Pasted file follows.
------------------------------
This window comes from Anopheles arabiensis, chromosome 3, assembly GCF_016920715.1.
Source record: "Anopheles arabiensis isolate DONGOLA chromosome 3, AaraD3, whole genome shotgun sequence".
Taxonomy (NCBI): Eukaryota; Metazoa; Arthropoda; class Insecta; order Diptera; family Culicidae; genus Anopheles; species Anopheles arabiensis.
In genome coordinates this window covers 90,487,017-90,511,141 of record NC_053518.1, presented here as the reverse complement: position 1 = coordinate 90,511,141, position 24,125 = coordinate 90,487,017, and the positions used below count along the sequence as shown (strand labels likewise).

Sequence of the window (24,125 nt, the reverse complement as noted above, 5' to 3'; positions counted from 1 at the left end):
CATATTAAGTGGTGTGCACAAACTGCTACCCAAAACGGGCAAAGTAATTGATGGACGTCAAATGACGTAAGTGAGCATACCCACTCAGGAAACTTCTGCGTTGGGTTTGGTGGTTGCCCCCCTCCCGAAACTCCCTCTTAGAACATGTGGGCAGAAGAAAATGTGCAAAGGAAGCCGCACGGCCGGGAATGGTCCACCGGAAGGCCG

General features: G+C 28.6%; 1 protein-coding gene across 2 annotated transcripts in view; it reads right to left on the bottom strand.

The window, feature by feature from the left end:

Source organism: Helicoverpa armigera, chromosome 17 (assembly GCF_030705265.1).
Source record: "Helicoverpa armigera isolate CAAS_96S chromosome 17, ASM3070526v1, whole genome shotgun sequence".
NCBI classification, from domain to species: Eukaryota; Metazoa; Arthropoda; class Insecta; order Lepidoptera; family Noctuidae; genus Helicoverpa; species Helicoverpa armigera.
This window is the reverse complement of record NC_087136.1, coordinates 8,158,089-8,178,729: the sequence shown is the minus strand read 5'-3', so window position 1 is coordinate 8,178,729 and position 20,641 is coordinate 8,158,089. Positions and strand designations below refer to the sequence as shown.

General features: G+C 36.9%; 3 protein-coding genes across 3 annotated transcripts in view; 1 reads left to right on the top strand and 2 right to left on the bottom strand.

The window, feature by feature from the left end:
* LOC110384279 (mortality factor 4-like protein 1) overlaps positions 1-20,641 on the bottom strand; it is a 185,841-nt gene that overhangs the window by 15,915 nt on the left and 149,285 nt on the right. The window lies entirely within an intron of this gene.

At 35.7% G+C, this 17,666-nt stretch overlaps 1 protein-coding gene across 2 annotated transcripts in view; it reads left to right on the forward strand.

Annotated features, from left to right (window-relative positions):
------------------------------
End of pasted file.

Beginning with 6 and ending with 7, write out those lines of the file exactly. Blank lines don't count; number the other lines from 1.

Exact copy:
CATATTAAGTGGTGTGCACAAACTGCTACCCAAAACGGGCAAAGTAATTGATGGACGTCAAATGACGTAAGTGAGCATACCCACTCAGGAAACTTCTGCGTTGGGTTTGGTGGTTGCCCCCCTCCCGAAACTCCCTCTTAGAACATGTGGGCAGAAGAAAATGTGCAAAGGAAGCCGCACGGCCGGGAATGGTCCACCGGAAGGCCG

General features: G+C 28.6%; 1 protein-coding gene across 2 annotated transcripts in view; it reads right to left on the bottom strand.